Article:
Today’s Topic: Popular Books that Lived Up to the Hype
Hosted by: That Artsy Reader Girl
I’ll admit that the more praise a book receives the more skeptical I am that it deserves it. Some books, I will even put off reading because of the hype. Sometimes I’m right and the book doesn’t live up to the praise. But sometimes I’m wrong and happy to discover a new favorite. As usual, I couldn’t stick to ten.
The Hating Game -I don’t read a lot of general market fiction. But when I kept hearing about this book, I was intrigued. I loved the way it handled the hate to love trope. Very witty and entertaining.
The Guernsey Literary Sweet Potato Peel Pie Society -I’m ashamed to admit the hype for this book actually put me off reading it until this spring. I’ve never been so glad to be proven wrong.
The Lady and the Lionheart -One of the first books I read which featured the circus as a setting. With a patient, sacrificial and unusual hero, it sits on my list of all time favorites.
Love in Three Quarter Time -This little novella was released earlier this year and managed the impossible -switching my love and allegiance from the city of Paris to Vienna.
Olivia Twist -A creative re-telling of the Dickens classic which was even better than I expected.
The House on Foster HIll -I’m not generally a fan of the suspense genre, but this one was so atmospherically creepy that it gave me the chills.
Blackmoore -One of two excellent novels by Julianne Donaldson. This one has more of a Bronte-esque feel and plot. The aching and yearning of the main characters seep through its’ pages.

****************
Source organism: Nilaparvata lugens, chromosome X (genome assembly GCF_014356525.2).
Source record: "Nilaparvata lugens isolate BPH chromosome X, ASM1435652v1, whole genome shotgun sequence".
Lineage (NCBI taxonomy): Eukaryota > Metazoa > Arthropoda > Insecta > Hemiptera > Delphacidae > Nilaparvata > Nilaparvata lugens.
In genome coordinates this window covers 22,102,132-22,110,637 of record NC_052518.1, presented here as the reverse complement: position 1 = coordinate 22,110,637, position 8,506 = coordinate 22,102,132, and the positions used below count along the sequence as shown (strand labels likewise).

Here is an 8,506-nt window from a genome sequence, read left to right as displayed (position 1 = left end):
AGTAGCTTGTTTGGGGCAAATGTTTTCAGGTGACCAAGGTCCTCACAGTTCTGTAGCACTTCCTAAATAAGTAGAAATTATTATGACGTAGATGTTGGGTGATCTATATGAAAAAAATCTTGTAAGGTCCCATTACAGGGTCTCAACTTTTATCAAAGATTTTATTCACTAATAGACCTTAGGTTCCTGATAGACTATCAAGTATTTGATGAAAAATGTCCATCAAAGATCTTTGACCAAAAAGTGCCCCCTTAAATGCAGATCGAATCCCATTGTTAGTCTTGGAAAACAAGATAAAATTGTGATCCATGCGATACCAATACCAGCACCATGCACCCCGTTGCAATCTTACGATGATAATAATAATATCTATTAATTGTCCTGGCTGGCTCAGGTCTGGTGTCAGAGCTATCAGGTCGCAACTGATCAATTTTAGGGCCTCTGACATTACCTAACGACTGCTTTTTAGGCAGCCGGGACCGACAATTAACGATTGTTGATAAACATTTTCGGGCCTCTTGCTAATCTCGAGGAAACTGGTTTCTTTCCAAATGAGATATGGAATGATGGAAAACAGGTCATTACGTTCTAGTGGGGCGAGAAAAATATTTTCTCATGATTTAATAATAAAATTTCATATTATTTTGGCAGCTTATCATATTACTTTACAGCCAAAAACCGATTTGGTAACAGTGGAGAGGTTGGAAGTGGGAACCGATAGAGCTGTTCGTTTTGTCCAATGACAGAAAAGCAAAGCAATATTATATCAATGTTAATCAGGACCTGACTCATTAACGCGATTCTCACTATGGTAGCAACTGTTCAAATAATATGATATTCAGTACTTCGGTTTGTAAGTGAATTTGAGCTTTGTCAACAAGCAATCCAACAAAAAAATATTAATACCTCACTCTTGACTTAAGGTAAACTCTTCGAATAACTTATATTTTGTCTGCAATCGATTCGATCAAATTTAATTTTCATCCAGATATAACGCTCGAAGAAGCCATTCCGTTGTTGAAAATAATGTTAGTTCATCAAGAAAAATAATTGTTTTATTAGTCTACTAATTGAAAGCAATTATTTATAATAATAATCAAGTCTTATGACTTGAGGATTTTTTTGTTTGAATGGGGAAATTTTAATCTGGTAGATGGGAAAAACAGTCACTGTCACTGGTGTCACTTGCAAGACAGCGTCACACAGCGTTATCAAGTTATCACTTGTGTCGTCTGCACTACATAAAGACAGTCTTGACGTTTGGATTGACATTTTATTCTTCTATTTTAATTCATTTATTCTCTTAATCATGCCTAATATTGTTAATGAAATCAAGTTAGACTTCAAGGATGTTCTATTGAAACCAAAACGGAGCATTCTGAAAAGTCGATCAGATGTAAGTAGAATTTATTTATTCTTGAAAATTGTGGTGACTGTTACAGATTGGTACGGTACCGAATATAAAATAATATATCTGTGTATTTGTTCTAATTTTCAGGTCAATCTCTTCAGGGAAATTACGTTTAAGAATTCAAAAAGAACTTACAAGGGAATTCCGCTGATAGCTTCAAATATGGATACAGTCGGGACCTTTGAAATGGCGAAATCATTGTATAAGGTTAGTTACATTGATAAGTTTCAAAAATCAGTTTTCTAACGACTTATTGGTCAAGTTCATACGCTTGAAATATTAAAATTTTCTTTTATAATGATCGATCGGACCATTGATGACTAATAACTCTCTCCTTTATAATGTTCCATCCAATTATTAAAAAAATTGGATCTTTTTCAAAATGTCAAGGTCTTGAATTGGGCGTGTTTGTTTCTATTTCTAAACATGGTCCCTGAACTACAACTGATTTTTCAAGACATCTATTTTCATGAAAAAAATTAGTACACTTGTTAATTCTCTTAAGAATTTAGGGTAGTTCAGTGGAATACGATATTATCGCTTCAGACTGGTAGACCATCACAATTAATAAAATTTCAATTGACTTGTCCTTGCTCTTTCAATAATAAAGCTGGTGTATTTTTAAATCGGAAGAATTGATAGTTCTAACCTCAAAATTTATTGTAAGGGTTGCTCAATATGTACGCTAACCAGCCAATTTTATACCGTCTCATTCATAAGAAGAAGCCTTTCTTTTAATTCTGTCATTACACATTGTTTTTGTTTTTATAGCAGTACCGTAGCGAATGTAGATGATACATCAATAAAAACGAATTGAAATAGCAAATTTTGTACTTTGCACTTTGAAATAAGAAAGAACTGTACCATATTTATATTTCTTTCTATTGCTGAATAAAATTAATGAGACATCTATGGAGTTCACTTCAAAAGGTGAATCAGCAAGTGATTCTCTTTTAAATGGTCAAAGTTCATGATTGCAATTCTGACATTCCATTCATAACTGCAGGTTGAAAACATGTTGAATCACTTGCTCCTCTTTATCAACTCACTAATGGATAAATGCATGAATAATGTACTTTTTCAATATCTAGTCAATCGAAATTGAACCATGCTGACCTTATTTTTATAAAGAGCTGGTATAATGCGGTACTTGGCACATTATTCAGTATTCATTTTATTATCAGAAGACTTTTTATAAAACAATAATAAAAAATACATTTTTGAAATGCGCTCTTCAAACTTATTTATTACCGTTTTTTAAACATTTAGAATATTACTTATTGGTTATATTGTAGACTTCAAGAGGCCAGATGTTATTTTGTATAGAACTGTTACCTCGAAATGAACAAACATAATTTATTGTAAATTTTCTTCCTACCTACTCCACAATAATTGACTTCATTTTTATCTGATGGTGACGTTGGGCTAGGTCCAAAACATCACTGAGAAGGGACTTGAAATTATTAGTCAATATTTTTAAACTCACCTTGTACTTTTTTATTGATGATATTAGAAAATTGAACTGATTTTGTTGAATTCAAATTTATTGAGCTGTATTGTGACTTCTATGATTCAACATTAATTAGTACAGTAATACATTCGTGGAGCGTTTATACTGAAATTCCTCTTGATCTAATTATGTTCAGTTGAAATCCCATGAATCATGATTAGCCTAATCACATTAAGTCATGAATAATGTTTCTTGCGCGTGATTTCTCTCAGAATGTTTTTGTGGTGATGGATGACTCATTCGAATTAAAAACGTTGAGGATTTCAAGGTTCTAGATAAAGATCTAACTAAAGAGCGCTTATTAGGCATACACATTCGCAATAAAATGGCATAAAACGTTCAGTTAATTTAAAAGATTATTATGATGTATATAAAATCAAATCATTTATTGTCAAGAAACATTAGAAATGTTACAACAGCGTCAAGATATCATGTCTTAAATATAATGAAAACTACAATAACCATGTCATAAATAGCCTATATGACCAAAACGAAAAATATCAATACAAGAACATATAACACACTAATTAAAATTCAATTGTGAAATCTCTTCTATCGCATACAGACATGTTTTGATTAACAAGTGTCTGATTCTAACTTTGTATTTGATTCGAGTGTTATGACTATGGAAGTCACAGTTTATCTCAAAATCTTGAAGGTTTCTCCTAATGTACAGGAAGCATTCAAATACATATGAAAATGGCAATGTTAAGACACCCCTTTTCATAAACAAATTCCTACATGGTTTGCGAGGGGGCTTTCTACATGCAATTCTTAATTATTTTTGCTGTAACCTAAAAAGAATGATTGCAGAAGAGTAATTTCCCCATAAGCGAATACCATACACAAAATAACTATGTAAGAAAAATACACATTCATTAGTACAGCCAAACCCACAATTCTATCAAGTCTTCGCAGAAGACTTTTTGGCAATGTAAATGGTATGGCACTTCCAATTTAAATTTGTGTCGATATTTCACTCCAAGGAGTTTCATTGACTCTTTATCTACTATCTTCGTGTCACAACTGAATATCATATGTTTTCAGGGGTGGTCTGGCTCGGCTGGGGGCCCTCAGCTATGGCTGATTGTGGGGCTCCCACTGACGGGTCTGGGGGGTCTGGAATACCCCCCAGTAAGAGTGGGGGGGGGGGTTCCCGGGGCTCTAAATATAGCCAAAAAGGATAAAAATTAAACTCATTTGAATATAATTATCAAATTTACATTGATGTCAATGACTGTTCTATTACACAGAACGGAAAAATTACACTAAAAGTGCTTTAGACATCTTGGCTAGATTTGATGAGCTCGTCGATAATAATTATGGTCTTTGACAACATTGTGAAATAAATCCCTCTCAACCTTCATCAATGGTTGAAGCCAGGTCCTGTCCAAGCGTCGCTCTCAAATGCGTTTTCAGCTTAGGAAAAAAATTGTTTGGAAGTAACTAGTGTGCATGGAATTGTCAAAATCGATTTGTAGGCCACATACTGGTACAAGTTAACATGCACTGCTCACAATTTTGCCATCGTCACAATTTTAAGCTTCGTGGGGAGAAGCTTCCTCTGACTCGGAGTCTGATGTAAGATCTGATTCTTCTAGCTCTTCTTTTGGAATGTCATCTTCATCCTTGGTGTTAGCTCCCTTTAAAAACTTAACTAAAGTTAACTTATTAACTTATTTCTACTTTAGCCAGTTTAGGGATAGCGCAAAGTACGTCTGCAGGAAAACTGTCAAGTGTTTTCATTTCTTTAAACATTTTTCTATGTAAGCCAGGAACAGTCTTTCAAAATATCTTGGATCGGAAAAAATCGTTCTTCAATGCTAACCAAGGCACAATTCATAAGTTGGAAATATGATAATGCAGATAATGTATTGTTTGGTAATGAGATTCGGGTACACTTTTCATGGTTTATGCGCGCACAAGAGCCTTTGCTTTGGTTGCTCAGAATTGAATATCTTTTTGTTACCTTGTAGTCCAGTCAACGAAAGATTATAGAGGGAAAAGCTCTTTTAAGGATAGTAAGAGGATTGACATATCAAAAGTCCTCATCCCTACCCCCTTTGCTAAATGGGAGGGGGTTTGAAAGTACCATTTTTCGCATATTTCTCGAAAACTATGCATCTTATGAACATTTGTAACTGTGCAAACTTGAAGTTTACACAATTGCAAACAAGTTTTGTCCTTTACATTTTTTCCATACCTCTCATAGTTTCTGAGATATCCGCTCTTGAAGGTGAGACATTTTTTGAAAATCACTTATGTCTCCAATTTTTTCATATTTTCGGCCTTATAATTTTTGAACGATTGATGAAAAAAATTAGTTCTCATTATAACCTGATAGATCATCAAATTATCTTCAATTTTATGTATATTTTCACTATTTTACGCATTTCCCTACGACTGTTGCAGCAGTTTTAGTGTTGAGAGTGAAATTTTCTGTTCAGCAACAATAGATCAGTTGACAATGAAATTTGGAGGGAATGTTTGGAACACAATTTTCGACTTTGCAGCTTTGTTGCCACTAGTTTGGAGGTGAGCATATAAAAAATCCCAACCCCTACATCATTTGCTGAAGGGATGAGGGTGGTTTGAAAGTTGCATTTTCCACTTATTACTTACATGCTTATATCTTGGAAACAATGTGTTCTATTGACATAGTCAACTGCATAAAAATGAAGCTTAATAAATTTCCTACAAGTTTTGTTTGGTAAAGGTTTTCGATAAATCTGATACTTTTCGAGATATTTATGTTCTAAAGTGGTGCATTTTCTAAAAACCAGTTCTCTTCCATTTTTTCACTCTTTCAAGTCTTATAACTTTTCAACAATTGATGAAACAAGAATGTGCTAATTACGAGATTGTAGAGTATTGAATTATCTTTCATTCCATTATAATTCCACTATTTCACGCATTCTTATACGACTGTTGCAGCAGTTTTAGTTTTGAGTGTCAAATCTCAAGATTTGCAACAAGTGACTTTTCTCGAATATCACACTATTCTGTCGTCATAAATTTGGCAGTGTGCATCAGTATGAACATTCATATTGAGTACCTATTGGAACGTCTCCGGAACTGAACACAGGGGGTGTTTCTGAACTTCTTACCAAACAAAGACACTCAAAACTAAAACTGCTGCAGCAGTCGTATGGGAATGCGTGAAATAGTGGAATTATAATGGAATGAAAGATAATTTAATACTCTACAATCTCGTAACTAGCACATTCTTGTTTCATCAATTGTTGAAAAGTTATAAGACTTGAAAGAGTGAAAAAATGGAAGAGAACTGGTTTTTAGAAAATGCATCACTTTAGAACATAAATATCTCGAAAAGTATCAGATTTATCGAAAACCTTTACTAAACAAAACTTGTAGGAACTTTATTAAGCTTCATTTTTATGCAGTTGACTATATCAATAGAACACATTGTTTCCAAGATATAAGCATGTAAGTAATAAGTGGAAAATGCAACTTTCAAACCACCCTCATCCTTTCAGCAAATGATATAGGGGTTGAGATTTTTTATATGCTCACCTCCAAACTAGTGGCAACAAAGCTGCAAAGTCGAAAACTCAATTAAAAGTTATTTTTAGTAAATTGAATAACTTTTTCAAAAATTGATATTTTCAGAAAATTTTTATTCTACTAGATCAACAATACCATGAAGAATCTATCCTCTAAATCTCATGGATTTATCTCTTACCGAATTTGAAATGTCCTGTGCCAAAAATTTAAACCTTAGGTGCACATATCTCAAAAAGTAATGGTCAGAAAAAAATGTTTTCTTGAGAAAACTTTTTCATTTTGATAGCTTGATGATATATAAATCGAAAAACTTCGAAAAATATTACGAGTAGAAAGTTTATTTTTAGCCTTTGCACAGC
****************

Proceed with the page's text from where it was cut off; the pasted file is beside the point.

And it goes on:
Redeeming Love -This Christian fiction classic remains popular for a reason. It’s one I enjoy re-reading year after year.
The Start of Me and You -My first introduction to YA author Emery Lord. Loved this story about a young girl dealing with her grief.
Told You So -I’ve been a fan of this author for years. But she took her writing to another level with this independent release.
Then There Was You -They say the third time is the charm. As much as I enjoyed the author’s previous releases, this rom-com set in the land down under, is a real stand-out.
The Girl From the Train -This book was the first time I read a non-American author. Spanning decades and continents, it portrays the maturing and growth of real love.
The Lost Girl of Astor Street -There is so much to love about this book; the 1920’s Chicago setting, the heroine’s unique and fun name, and the loyalty Piper Sail displays as she searches for her missing friend. It is just a pleasure to read.
Dear Mr. Knightley -This debut novel took me by surprise. I loved the epistolary format and the way it referenced a beloved classic in a new way.
Do you ever find yourself skeptical of highly recommended books? What are some who earned their hype? What are some which didn’t?